Saturday, June 24, 2017

Homage to the Kalaloch Cedar

Olympic National Park

"Big Cedar Tree" is labeled on the official park map that the ranger gave us, so how could we not stop?  We were surprised that we were one of only three cars in the parking lot.  After all, the turn-out was just off the busy 101 loop, north of the Kalaloch Lodge.

This Western Red Cedar, we learned, partially collapsed in a violent storm three years ago.  Even so, it is considered one of the Olympic Peninsula's Big Eight.  After seeing it, I can understand why.  It is still majestic.
Nearly 80% of the trees in the Olympic National Park will meet their demise in the raging storms that blow through here in the winter months.  Even the giant ones.  This cedar made it nearly 1,000 years before it fell.  That fact alone sends shivers up and down my spine.  1,000 years!  As a sapling, it lived during the time of the Anasazi cliff dwellers.  Leif Erikson was landing on the other side of the continent.  Other European explorers would follow three hundred years later.  By then it was just a youngster.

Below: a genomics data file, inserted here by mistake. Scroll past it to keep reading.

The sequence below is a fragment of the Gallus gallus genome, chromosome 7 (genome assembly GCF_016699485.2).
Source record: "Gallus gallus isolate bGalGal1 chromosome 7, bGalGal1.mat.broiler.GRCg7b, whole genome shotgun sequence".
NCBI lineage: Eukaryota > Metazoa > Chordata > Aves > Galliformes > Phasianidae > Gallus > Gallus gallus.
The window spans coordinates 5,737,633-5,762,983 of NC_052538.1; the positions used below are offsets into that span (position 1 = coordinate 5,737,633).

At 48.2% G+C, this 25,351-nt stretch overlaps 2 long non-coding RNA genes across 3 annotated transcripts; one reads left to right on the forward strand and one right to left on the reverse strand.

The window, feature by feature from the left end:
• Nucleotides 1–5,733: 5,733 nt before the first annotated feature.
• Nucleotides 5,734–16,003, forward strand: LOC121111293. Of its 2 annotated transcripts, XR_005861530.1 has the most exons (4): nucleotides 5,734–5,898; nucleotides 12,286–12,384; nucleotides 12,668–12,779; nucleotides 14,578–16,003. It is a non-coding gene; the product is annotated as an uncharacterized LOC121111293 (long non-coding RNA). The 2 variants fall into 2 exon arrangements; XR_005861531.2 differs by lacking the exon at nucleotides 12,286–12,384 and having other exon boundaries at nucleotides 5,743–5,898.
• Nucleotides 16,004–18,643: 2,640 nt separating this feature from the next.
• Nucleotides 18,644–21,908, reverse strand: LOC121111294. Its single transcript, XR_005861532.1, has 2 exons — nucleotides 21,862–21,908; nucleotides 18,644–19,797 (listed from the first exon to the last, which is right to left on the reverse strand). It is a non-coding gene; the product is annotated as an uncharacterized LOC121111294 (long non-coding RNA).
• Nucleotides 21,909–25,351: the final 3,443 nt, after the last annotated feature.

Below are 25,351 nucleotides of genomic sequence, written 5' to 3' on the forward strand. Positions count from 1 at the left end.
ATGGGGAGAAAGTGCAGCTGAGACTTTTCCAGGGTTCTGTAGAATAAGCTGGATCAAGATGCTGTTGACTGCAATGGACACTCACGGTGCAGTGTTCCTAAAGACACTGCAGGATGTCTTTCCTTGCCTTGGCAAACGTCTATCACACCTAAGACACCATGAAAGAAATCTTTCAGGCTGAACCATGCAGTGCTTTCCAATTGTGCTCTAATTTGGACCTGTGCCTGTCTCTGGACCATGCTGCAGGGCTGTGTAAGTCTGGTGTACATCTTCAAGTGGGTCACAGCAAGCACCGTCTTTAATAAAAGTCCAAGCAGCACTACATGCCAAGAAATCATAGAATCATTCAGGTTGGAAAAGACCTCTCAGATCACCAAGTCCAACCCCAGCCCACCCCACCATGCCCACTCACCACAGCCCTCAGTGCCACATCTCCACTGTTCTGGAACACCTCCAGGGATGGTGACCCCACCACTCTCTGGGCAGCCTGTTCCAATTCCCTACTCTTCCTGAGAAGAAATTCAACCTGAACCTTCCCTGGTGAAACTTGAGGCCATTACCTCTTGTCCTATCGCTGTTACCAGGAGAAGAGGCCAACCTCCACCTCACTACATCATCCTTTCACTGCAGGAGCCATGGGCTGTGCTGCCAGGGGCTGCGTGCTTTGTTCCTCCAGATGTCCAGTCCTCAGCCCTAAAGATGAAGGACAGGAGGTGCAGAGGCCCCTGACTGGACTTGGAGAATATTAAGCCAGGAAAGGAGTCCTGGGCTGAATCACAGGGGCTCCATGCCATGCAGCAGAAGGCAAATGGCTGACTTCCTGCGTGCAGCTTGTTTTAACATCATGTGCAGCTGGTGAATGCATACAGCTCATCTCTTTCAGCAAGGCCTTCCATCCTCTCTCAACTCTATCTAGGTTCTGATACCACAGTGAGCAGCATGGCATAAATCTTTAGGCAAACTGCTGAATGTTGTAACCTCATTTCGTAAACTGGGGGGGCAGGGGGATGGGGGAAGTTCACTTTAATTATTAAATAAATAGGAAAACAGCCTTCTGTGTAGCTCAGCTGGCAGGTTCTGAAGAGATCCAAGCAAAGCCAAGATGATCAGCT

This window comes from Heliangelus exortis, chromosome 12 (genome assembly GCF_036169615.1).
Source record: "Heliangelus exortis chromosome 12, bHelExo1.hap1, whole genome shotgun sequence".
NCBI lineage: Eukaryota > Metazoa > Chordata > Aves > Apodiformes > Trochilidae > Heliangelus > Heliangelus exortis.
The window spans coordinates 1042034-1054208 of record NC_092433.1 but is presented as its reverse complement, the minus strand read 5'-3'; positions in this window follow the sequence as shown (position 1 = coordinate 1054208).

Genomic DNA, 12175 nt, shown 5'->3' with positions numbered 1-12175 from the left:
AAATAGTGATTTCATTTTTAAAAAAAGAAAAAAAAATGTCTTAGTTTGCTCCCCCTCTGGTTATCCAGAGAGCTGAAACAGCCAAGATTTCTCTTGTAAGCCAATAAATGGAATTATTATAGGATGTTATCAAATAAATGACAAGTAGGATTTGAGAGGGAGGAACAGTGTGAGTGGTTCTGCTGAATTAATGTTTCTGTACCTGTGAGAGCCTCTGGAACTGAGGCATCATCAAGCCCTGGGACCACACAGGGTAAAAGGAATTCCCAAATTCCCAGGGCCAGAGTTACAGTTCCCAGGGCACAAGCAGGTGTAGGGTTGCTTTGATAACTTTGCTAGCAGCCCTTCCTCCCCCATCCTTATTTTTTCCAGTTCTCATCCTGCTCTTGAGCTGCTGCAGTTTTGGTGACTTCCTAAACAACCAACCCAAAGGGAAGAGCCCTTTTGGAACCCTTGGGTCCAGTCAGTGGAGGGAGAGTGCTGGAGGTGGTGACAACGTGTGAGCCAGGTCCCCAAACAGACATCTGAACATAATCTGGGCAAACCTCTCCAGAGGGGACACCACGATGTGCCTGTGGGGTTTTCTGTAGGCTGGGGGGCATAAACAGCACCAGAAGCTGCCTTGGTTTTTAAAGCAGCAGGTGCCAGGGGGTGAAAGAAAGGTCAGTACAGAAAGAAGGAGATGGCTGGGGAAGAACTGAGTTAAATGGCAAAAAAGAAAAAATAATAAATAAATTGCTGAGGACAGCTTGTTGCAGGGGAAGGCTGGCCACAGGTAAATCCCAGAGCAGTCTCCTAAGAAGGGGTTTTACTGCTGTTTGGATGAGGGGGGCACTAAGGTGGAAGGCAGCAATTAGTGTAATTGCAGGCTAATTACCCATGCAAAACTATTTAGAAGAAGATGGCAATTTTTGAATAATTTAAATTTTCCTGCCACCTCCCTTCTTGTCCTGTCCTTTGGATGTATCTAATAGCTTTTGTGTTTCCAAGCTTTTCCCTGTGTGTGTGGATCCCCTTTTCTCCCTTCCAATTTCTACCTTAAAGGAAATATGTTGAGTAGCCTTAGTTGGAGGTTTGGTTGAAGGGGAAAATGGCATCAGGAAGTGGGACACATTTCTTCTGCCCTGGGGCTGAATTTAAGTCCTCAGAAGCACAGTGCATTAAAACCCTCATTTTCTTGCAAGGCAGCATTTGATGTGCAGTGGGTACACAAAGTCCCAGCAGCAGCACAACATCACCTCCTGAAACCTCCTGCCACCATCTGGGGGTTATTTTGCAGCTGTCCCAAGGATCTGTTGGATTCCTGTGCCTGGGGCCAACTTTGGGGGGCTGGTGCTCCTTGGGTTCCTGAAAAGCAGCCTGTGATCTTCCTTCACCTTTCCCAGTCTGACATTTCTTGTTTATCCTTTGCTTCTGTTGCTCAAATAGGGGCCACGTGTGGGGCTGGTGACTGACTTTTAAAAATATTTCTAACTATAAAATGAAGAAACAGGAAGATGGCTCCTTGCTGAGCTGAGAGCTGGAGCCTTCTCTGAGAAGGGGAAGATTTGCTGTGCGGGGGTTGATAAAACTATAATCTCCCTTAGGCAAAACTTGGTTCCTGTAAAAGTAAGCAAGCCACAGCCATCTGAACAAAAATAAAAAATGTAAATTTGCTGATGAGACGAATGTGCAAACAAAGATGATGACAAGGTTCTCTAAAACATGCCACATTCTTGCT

Did ancient Native Americans find refuge underneath it?  Did it wonder at the first tourist in a Model T?  Did it get word of war and revolutions and industrial marvels?  1,000 years of history!  We are considered lucky to witness a hundred.

The Kalaloch Cedar would reach a height of 175 feet and a diameter of nearly 20.  Even though the wind cut the tree in half, it will continue to live as a nurse for other giants.  Its red roots and burls are still an impressive sight.

Many people make seeing all the Eight Giants a priority when they travel here.  I saw only two this trip:  This one and the Sitka Spruce along Lake Quinault.  I have now put the Alaska Cedar,  Engelmann Spruce,  Coast Douglas Fir, Western Hemlock, Mountain Hemlock and Grand Fir all on my Bucket List.  It means I will be returning to this forest many many times during my short 100 years of life!

And that's fine with me.

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